Spain’s hopes of having a new government could depend on Catalans keeping theirs
If president Torra is removed from office, Pedro Sánchez will have a harder time staying in power
The fate of Pedro Sánchez at the helm of Spain’s government could be inextricably linked to that of his political opponent turned necessary ally: the pro-independence president of Catalonia, Quim Torra.
After winning a snap general election last November but falling short of a parliamentary majority to rule alone, Sánchez’s Socialist party depends on pro-independence MPs to stay in power. Negotiations have since moved forward, but Torra’s looming ban from public office could ruin Sánchez’s plans and set Spain for its fifth election in five years.
Recently convicted for disobeying orders to remove signs in favor of jailed Catalan leaders from the government headquarters, Torra’s 18-month disqualification sentence seemed far from coming into effect.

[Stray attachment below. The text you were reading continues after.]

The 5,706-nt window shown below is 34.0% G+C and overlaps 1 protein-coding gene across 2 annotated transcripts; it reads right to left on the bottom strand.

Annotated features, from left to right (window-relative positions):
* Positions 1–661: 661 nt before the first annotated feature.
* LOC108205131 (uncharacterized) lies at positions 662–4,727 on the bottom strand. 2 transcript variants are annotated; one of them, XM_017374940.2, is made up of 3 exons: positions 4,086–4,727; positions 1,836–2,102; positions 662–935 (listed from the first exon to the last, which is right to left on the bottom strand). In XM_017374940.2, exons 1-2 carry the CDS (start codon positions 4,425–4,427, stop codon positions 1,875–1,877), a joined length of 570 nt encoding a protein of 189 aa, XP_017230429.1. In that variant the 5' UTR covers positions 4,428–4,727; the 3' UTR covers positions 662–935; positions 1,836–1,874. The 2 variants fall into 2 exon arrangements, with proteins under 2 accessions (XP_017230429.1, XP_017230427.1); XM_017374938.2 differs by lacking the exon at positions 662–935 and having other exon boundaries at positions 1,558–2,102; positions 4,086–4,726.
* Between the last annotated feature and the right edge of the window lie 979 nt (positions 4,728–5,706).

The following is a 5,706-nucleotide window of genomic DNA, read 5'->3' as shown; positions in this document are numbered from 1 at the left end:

Yet, conservative parties fast-tracked the process by invoking a law aimed against the now dissolved Basque armed group ETA. Torra’s ban from office could be enforced as soon as January 3—that is, one of the days when Sánchez could bring his presidential bid to the parliament floor.
Torra’s removal from office could further hinder the already fragile relationship between his JxCat party and Esquerra, Torra's ruling partners and the party whose supports Sánchez is seeking in order to stay in power. Unless both parties agree on a new leader, a snap election will be called.
The more feasible a new election in Catalonia seems, the less likely is Esquerra to help Pedro Sánchez stay in power and risk losing pro-independence voters to Torra's JxCat party and other political groups who are more reluctant to help the Socialist party.